Newbie wants to avoid mistakes: Help!

Discussion in 'Archived Threads 2001-2004' started by Rob Roth, Feb 27, 2001.

  1. Rob Roth

    Rob Roth Stunt Coordinator

    Joined:
    Feb 1, 2001
    Messages:
    113
    Likes Received:
    0
    Trophy Points:
    0
    I'm ready to go satellite. I live in a Baltimore suburb and I believe our house has acceptable Southern exposure. I figure I might as well put in one of those oval 'HD' antennae although I don't yet have an HD set. Our main viewing tastes are movies and music events. Public TV is a definite plus, my wife watches local channels for news. We only have two sets.
    Which service should I get? Is DirectTV the best way to go? How about associated hardware such as receivers, etc.? I would like to do this right the first time rather than 'spending to learn'. Someone told me to get 'upgraded' coax cable from the dish to the receiver box- is this an issue? Should I keep a basic cable package for local stuff (my reciever has enough inputs)?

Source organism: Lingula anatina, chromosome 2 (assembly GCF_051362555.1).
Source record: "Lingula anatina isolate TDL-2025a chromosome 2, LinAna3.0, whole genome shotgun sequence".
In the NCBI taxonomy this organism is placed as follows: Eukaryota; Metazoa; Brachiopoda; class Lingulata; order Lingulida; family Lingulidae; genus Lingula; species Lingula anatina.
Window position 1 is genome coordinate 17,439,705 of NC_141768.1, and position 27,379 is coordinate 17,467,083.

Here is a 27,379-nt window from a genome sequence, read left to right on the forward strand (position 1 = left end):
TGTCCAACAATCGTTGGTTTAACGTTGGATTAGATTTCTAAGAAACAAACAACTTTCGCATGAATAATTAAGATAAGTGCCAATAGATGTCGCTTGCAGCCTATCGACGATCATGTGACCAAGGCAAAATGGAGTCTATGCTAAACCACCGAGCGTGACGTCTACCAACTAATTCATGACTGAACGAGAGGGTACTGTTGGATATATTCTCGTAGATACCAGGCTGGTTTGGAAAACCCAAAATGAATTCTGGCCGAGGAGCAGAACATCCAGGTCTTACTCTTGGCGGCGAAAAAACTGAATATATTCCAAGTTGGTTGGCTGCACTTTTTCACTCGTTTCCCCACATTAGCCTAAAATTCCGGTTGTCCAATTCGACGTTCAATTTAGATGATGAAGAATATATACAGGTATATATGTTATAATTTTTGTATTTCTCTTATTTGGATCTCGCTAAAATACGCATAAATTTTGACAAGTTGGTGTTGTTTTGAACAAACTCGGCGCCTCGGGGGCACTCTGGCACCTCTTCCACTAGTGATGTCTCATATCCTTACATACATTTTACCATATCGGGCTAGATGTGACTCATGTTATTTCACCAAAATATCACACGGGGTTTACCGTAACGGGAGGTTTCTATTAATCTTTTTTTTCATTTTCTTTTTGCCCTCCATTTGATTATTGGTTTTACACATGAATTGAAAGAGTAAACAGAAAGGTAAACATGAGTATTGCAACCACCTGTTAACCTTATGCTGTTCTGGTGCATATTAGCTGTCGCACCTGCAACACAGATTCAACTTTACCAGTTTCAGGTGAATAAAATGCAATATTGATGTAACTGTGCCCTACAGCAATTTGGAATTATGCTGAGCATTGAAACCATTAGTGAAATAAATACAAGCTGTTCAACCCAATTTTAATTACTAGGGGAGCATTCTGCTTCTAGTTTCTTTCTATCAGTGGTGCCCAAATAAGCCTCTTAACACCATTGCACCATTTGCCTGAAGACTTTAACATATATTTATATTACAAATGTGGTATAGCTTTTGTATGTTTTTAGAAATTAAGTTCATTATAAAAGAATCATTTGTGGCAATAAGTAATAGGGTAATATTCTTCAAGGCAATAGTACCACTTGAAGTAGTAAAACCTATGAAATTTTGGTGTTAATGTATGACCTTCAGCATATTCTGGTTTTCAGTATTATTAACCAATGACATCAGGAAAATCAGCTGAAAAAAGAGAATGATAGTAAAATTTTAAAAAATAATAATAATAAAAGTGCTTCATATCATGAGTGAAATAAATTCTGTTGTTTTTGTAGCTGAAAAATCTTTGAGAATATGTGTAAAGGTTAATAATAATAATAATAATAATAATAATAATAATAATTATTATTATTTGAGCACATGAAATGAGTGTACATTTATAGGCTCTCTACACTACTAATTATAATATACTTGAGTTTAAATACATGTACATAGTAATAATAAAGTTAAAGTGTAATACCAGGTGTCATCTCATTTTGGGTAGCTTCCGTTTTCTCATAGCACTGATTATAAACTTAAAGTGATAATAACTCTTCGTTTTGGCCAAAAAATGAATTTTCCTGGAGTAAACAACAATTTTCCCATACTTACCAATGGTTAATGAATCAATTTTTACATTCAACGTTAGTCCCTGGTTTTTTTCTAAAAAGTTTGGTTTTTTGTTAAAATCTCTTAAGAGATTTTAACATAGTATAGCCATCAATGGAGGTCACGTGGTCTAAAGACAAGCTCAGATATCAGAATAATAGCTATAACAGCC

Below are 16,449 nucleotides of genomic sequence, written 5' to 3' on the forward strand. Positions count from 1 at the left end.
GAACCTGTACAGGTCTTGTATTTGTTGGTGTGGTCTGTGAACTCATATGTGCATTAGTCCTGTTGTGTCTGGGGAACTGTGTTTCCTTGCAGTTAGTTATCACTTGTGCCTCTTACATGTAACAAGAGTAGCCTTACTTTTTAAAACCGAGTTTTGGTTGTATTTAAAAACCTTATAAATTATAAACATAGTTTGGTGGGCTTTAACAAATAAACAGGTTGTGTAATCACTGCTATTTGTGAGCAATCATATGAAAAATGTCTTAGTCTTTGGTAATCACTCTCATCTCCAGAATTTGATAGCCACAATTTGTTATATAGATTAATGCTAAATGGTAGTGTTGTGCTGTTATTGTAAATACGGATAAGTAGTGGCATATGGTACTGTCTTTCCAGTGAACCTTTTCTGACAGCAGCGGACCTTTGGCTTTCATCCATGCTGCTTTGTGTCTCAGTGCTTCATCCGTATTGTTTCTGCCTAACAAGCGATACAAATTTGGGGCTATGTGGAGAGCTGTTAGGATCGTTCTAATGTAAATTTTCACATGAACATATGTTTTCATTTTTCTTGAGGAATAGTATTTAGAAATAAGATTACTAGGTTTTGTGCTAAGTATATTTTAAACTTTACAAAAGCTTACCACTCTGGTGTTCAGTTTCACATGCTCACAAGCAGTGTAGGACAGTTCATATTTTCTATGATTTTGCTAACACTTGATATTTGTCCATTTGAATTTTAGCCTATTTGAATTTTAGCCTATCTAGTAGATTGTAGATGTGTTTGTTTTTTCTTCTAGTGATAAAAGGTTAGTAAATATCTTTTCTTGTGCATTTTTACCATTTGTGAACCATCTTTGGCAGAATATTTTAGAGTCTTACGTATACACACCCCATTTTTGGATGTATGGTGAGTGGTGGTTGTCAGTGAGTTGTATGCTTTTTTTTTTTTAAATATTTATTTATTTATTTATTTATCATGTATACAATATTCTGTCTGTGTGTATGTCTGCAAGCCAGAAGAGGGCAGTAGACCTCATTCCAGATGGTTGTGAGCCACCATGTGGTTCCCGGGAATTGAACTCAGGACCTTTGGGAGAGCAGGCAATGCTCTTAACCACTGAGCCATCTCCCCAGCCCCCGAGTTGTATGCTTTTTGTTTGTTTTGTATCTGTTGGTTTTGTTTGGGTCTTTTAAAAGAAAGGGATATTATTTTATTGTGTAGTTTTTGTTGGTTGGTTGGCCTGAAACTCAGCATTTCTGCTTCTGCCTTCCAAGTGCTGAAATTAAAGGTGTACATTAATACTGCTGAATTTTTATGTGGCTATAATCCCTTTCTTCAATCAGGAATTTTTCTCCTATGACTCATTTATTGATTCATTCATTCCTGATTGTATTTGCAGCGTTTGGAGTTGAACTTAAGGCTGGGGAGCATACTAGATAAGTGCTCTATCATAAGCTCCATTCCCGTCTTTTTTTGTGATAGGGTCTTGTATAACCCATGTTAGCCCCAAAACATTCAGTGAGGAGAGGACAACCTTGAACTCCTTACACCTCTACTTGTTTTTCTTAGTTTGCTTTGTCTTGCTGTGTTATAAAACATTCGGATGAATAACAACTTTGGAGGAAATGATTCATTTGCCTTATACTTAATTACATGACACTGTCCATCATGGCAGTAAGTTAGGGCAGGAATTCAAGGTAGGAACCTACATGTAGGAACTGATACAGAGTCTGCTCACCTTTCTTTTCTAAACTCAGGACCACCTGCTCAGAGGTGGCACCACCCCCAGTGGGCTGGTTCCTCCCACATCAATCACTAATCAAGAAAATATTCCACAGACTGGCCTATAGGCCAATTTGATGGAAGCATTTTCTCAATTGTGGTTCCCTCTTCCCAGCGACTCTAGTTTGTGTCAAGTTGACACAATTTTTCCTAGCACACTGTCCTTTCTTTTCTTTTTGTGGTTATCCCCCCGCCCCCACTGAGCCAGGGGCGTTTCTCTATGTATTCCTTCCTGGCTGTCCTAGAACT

Any advice would be greatly appreciated. I know what I'm doing most of the time with audio and video playback but this satellite stuff is new to me.
     
  2. Jonathan Tuck

    Joined:
    Mar 24, 2000
    Messages:
    26
    Likes Received:
    0
    Trophy Points:
    0
    Both dish and direct have good packages - dish has more hdtv, direct has more sports. Movie packages are comparable. For hdtv you need 2 dishes - one for the main programming and one to aim at the sat with hdtv. Dish has some great deals where you get the system and installation for free/at a discount (depending on your system choice). I got my system thru dishdepot.com -- they are great at figuring out exactly what you want and what package is best for you. Dish has some new receivers coming out and perhaps direct may as well -- check both web sites and do a lot of reading -- then go shopping!!
    ------------------
     
  3. Eric John

    Eric John Auditioning

    Joined:
    Oct 31, 2000
    Messages:
    4
    Likes Received:
    0
    Trophy Points:
    0